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charliecochrane [userpic]

Dreamwidth and Wordpress and just making my life simpler

[sticky post] January 5th, 2017 (12:36 pm)

2017 will see me - hopefully - completing what I started in 2016, which is simplifying my online presence. My website address now relocates to my Wordpress site, where I also have an active blog, so the next step is to co-ordinate this blog and my dreamwidth one. Like many folk, I'll be heading to dreamwidth for my main blog, although I'll keep my mylodon presence for all things fandom.

Come and link up at Dreamwidth/Wordpress!

charliecochrane [userpic]

The definitive (at present!) chronological list of Jonty and Orlando stories

May 4th, 2020 (11:58 am)

Early twentieth century:

Lessons in Love November 1905 Re-issue coming soon!

Lessons in Desire August 1906 Re-issue coming soon!

Lessons in Discovery  November 1906 Re-issue coming soon!

Lessons in Power Spring 1907 Re-issue coming soon!

Lessons in Temptation July 1907 Re-issue coming soon!

Lessons in Temptation missing scene July 1907

What the Mathematician said to the Statue Summer 1907

Lessons in Seduction September 1907 Re-issue coming soon!

What the Mathematician said to the Engineer November 1907

My true love sent to me December 1907

My True Love sent to me postscript

Lessons in Trust Summer 1908 Re-issue coming soon!

Resolution January 1909

Lessons for Suspicious Minds Summer 1909.

On the occasion of their anniversary November 1909

Wetting the baby's head missing scene, November 1909

Bloody Mathematicians Spring 1910

Lessons for Idle Tongues Summer 1910

May our days be merry and bright Winter 1910

A fit employment for a gentleman Summer 1912 (crossover 'fanfic')

Once we won matches Aug 1912

Ring in the New December 1913

Game of Chance 1916

All Lessons Learned Spring 1919 Re-issue coming soon!

Lessons for Survivors, Autumn 1919

Lessons for Sleeping Dogs 1921

The Boy from Kings 1932

A random collection of silly things:

The Inadvertent Adventures of Johnny Stewart, Jonty's great-nephew.

Orlando's opinion on Matthew Bourne's Swan Lake.

Pride, Prejudice and all the rest.

Drabbles 1 Edwardian

Drabbles 2 Edwardian

Splitting Infinitives Edwardian, crossover 'fanfic'

Ten plus five plus eight = twenty three Edwardian crossover 'fanfic'

Love Letters, 1911 to 2011

Lessons in Disco 2010

charliecochrane [userpic]

Didn't we have a luverly time, the days we went to Newky?

May 20th, 2019 (12:48 pm)

The last bit of picspam takes us to last Sunday, when the weather had at last changed from Arctic to tropical.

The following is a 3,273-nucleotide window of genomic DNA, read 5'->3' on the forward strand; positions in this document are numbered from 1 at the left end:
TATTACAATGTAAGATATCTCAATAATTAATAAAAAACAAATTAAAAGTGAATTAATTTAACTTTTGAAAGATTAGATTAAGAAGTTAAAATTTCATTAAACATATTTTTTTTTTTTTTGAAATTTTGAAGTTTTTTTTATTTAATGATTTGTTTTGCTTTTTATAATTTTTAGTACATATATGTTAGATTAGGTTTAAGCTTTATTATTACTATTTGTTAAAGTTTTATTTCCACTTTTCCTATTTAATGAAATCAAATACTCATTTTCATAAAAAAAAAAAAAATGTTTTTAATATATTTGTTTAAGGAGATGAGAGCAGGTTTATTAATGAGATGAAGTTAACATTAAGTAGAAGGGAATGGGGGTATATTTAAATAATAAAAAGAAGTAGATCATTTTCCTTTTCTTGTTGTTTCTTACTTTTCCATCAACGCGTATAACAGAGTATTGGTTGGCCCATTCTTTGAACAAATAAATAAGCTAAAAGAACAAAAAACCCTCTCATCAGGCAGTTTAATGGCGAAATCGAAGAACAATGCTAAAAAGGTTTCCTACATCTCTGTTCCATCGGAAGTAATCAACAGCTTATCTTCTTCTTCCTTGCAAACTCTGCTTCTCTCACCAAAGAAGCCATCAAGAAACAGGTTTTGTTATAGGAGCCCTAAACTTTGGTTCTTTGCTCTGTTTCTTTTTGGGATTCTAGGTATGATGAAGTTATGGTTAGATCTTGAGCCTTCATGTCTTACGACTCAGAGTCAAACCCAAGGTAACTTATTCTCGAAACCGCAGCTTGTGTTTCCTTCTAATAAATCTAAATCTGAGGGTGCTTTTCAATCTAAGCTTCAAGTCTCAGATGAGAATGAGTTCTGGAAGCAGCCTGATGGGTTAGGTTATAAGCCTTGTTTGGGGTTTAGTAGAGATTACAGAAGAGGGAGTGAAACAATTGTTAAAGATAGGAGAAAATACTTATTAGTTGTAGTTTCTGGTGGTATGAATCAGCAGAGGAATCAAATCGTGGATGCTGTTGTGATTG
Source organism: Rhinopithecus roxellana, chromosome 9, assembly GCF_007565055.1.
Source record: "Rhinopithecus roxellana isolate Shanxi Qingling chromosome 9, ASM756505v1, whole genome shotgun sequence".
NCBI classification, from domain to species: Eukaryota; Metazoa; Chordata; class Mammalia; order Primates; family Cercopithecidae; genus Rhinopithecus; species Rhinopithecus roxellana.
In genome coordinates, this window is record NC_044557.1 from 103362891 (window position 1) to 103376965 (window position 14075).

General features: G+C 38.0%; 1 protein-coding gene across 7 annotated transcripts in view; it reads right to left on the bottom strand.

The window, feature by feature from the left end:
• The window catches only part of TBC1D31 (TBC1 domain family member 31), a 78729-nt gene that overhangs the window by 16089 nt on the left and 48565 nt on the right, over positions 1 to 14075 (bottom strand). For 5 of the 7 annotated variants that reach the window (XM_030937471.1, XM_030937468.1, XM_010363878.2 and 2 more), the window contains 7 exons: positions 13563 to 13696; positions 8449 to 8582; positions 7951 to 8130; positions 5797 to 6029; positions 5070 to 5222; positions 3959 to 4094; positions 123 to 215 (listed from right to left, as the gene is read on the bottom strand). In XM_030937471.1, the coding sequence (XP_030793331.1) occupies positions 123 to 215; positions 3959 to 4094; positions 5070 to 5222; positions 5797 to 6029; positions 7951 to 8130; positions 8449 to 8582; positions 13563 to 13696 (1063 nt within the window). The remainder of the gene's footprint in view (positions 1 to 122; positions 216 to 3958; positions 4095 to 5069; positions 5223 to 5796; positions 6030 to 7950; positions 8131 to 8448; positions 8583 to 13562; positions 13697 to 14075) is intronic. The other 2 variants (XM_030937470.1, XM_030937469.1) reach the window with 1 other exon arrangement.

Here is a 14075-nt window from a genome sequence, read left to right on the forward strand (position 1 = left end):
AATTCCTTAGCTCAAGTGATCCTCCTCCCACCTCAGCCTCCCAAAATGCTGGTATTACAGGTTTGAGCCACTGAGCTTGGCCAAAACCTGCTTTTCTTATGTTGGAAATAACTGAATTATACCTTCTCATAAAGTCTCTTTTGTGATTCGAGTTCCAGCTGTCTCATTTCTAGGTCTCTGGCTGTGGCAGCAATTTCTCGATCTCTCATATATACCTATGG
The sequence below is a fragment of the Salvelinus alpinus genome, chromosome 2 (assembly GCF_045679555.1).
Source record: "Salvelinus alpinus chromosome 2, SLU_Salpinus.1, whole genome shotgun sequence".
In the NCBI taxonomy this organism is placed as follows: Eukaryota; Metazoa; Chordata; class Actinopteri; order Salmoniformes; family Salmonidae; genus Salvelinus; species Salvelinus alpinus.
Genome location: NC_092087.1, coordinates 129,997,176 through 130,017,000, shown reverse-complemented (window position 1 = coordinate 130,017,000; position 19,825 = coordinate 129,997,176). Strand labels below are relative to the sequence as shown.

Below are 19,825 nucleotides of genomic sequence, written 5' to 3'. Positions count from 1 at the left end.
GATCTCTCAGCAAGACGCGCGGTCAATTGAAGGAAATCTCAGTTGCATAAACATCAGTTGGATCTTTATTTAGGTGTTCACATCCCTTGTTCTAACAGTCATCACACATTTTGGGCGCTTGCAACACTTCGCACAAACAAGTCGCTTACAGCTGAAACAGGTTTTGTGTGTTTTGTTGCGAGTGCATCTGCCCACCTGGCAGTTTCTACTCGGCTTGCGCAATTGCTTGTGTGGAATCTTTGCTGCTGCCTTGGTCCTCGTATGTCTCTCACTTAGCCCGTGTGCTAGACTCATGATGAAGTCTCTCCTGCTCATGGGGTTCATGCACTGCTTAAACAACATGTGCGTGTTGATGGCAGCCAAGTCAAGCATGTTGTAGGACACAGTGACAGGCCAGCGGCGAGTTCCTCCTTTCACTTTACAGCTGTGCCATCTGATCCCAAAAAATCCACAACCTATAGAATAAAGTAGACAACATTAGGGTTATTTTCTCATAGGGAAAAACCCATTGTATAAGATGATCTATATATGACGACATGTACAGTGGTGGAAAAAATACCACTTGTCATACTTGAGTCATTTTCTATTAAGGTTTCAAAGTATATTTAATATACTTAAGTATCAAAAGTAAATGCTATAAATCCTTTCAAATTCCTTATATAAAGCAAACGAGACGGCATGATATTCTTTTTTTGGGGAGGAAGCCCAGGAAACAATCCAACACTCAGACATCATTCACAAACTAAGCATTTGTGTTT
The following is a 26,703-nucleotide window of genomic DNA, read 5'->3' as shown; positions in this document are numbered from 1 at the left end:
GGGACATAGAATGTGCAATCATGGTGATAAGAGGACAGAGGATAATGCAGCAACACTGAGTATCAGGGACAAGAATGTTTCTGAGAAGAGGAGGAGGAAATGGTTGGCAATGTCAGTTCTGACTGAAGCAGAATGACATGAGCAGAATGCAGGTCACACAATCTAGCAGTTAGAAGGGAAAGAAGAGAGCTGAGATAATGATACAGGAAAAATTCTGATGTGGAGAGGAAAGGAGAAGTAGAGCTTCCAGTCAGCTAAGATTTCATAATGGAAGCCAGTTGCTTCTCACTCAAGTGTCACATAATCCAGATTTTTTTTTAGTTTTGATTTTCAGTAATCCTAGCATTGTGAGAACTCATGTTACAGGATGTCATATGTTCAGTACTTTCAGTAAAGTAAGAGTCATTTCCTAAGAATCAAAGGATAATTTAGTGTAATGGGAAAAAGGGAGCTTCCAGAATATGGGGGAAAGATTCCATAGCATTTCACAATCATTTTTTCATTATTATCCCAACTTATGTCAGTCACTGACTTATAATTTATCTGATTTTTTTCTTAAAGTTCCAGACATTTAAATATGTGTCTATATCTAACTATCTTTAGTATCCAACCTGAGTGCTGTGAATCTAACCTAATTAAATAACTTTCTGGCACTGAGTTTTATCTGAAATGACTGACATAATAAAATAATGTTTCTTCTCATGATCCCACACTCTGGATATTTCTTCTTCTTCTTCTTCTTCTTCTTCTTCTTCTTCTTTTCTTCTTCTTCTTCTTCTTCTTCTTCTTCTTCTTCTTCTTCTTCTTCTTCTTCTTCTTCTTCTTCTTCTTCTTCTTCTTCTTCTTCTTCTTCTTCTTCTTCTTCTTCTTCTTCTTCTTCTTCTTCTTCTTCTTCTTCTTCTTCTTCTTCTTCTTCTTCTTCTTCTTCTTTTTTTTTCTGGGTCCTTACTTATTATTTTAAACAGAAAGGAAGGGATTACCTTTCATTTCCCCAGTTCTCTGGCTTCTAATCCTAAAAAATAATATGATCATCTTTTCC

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Crazy golf happened. Watching model boat races happened.

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And then something even more exciting happened!

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charliecochrane [userpic]

More picspam - main event day

May 16th, 2019 (04:37 pm)

So, filled with trepidation (because the last time I saw my team Saracens in the European Cup final they lost) we filled up with breakfast and set off for Newcastle to sample matchday fanzones, a huge Tapas lunch, followed by the match itself.

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charliecochrane [userpic]

Weekend picspam part the second

May 15th, 2019 (10:38 am)

Friday turned out to be a typical Brit spring day - roasting if you were in the sun and perishing cold if you were out of it. Coat, hat and gloves on and off like the proverbial tart's knickers. Still, we intrepid travellers set off to Newcastle, which was full of French people who'd come over for the Challenge cup final between La Rochelle and Clermont. Allez les bleus!

Fabulous fanzones, although we didn't try the zip wire.

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Back to the hotel via the Roman Fort (this bit's repro.)

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charliecochrane [userpic]

Charlie's latest newsletter

May 13th, 2019 (07:04 pm)

Apologies again for yet another the gap in normal newsletter production. Those of you who are retired will know how busy a time old crumblies like us have. I can only plead a big rugby weekend in Newcastle and another seeing Sheku Kaneh-Mason playing his cello. I must try harder to report for duty when I’m supposed to.

News

This week’s special offers on Charlie books include the audio version of Promises Made Under Fire and the paperback version of Undeath and the Detective.

Looking at the year ahead, I’m planning a reissue on 22nd July of four of my stories – Tumble Turn, Horns and Heroes, Sand and What you Will – under the title “Seasons of Love”. More news of that when it’s up for pre-order. And the next Cambridge Fellows novella is at edits stage and should be out around the end of August/start of September.

The excerpt this week comes from Secrets, my story in the Undeath and the Detective anthology.

1804
Aboard the frigate Hecuba, two bells in the last dog watch.

Only a fool would barge into Stephen Hopkins’s great cabin unannounced, especially when he was in conference with his first Lieutenant. So when Midshipman Rogerson burst through the door, he got the reception he deserved. “Are we beating to quarters?” Captain Hopkins demanded, dark eyes glowering below a mass of dark hair, which seemed reluctant to stay tied back.
“No, sir.” Rogerson was a sensible lad of fifteen, two years now at sea and utterly absorbed with serving King and country, so why he’d taken such leave of his senses as to come in unannounced was an utter mystery.